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New Fitness for Human Habitation Bill

The Homes Fitness of Human Habitation and Liability for Housing Standards Bill (Fitness for human habitation) is now going through the Commons.

 

Firstly, how will this affect landlords and tenants in the future? Its report stage is due on the 26th of October this year.  It then goes back to the House of Commons for a third reading before it goes through the House of Lords. It is then considered for amendment at the end with royal consent.  However, it has crossed party support and could well become law.

How will it affect you?

The bill would give private and social tenants the ability to take landlords to court if their homes are unsafe. It means tenants would have rights to repairs for property issues. Things such as mould, excess cold, fire risk etc. It compels landlords to carry out works to their properties. The courts are able to give the Injunction to promote landlords to do work or give large damages. Where landlords fail to carry out works the tenants have rights to take legal action. This is on the grounds that the property is unfit for human habitation.
 
Most Societies and the National Landlord Association have given their backing to the bill.  Keep an eye on our newsletter as we will keep you updated on when this Bill becomes law.  It has wide-ranging consequences for landlords and tenants as well as wide support.

Update

 

We can confirm that the private members Bill has now passed and is now law. The Bill gives greater responsibility to residential landlords. It implies in a residential tenancy that the property must be fit for human habitation at the beginning of the tenancy and throughout. The Landlord & Tenant Act of 1885 was the original legislation. The latest bill is an update to that. It means that tenants have the right to take legal action if landlords fail to keep properties in a state that is fit for human habitation.
The definition of fit for human habitation is as follows. “So far defective in one or more matters that it is not reasonably suitable for occupation in the condition”

 

What does this mean for landlords?

 

The bill focusses on landlords making repairs and keeping the property liveable. The items it addresses are below:

  • Stability – this could be due to the property having subsidence etc.
  • Freedom from damp – although a grey area freedom from damp means that landlords now need to ensure that the property is free from all forms of damp
  • Internal arrangement – ensuring that the interior of the property is fit for human habitation
  • Natural lighting – this is to ensure that there is as much natural lighting within the property as is possible.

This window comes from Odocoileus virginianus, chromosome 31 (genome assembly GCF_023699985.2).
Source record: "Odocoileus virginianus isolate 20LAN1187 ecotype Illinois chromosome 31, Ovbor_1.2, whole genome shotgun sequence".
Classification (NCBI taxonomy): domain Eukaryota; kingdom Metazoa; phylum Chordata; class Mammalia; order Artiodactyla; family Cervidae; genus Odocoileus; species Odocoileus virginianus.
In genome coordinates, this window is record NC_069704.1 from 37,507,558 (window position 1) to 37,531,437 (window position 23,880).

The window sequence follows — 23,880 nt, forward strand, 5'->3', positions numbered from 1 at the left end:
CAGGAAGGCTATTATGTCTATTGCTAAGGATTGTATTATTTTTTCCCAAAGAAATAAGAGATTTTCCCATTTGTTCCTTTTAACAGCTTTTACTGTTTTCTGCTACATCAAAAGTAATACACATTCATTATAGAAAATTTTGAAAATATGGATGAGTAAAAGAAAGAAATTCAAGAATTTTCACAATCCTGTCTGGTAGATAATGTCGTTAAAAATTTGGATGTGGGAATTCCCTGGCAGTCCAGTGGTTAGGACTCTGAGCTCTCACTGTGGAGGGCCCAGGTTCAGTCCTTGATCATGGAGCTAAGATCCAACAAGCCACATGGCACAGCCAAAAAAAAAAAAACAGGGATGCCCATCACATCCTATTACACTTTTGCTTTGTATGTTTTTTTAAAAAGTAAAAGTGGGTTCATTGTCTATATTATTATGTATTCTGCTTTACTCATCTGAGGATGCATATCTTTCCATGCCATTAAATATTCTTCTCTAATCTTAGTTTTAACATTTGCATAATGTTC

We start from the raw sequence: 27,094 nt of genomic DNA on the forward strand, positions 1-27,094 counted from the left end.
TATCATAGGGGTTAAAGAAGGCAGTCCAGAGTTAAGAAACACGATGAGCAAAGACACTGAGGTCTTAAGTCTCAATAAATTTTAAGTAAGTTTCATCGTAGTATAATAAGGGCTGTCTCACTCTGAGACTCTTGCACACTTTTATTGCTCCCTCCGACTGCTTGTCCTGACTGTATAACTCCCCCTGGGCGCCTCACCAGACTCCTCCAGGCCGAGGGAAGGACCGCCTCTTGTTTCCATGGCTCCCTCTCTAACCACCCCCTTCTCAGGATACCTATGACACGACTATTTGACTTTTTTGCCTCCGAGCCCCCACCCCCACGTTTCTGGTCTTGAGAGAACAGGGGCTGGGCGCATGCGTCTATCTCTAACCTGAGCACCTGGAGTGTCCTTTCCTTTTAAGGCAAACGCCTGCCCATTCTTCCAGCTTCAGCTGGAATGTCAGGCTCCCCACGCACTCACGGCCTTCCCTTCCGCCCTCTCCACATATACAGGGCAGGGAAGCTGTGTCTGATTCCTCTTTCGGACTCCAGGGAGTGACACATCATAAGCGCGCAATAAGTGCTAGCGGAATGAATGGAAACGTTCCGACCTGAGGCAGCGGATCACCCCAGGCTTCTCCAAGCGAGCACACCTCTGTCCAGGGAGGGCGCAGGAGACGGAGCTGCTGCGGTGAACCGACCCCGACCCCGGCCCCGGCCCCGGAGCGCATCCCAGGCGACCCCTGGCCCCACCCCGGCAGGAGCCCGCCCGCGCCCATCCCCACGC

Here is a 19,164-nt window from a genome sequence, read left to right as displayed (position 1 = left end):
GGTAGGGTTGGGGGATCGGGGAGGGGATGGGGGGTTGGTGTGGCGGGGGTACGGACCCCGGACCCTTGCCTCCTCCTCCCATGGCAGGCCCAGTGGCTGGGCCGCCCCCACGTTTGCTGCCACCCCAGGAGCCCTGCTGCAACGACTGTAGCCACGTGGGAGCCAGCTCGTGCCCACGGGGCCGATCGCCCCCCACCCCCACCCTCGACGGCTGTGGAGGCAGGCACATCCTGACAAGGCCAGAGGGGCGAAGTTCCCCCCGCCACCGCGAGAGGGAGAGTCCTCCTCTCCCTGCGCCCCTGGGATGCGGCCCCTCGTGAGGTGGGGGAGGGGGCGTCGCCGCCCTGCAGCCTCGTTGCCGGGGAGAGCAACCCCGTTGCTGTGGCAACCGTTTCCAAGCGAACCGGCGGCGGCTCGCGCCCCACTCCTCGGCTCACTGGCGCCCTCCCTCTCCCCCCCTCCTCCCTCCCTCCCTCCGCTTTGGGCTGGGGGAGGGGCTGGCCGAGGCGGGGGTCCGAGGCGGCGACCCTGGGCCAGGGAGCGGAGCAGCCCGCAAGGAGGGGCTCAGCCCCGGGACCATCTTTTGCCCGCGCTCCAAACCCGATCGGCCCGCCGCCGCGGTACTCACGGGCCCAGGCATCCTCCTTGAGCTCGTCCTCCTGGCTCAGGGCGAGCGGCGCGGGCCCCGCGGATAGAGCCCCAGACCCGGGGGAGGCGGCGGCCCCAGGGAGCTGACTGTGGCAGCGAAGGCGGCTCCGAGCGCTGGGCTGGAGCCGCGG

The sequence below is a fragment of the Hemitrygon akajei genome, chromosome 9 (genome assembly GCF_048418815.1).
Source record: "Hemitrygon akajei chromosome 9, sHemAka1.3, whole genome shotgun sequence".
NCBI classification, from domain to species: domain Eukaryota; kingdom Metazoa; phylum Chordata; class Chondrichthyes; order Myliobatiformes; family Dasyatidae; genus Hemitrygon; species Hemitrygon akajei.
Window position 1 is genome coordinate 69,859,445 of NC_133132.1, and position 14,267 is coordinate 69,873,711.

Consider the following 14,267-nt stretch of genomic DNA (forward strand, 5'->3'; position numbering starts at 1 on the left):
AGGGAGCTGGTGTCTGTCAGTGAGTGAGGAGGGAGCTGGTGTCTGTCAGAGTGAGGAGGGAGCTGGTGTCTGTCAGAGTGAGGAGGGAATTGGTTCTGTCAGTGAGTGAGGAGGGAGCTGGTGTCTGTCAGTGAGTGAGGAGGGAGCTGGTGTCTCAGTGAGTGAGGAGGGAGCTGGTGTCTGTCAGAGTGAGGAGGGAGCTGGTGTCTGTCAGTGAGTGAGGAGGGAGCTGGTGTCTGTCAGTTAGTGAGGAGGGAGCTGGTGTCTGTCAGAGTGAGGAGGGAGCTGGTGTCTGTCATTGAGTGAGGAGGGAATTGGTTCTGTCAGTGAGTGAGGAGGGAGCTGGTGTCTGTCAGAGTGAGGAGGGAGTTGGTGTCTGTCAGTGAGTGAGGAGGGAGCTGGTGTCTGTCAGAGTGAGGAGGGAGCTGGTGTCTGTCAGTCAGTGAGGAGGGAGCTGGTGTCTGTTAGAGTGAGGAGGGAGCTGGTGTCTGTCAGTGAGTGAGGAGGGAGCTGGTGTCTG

• Facilities for the preparation and cooking of food – it is essential now that landlords provide cooking facilities. Landlords must repair these within a set period of time. Landlords can involve the local authority if repairs are not done quick enough.
  • Water supply – landlords need to ensure that they have a consistent water supply.
  • Drainage and sanitary convenience – these need to be free from any form of problems and that they actually work.
  • Ventilation – the landlord needs to ensure that the property is and has a free flow of air.
  • Facilities for the disposal of wastewater – the landlord has the responsibility to make sure that there is a working outlet for waste water.

The above is going to be very important with landlords that deal with HMO Properties.

 

Why is this needed?

 

There have been long-standing concerns about property standards for a considerable length of time. In 2016/2017 the English Housing Survey found that 38% of private renters lived in poor or substandard housing.
The current Statute of obligations regarding the upkeep of properties has become outdated. They have ceased to become effective as a result of annual rent limits. The bill now applies to all residential property thereby bringing to an end the outdated anomalies. It also gives tenants a civil remedy meaning they can appeal against their living conditions.

 

Are there any exceptions?

 

There are some exceptions from the implied covenant to keep properties in a suitable state. Landlords will not be liable for the unfitness of a property in the following circumstances:-

  • Natural disaster
  • Tenants failure to use the property in a tenant like manner

The legal remedies are for the tenants to report the matter to the local authority. The local authority will then have the right to impose fines and potentially stop the landlord for re-renting the property. The tenant will also have the right to damages in the Courts. It is therefore important that landlords not only maintain their properties but keep them updated on a regular basis.

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